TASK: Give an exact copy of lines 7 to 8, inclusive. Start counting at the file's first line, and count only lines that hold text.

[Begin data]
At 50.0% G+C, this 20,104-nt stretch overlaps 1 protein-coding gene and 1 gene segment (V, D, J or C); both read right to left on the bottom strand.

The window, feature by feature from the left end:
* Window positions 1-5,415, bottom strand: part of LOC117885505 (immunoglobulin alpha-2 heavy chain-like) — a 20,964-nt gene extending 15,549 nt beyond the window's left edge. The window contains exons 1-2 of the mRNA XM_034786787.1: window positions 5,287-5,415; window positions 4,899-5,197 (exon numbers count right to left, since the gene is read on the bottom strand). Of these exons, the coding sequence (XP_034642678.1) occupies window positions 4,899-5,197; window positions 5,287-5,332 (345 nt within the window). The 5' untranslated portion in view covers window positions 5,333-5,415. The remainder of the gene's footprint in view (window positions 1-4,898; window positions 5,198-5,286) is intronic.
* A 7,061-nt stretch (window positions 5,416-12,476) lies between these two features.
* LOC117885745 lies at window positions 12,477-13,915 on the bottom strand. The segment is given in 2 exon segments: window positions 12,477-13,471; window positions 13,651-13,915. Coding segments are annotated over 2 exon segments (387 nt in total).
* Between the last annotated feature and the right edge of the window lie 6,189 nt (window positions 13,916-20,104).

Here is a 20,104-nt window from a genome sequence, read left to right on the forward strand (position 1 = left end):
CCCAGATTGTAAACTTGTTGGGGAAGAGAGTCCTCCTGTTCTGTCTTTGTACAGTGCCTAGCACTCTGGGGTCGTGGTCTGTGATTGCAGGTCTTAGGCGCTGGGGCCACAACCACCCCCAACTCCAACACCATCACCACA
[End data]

Here is a 20,104-nt window from a genome sequence, read left to right on the forward strand (position 1 = left end):
CCCAGATTGTAAACTTGTTGGGGAAGAGAGTCCTCCTGTTCTGTCTTTGTACAGTGCCTAGCACTCTGGGGTCGTGGTCTGTGATTGCAGGTCTTAGGCGCTGGGGCCACAACCACCCCCAACTCCAACACCATCACCACA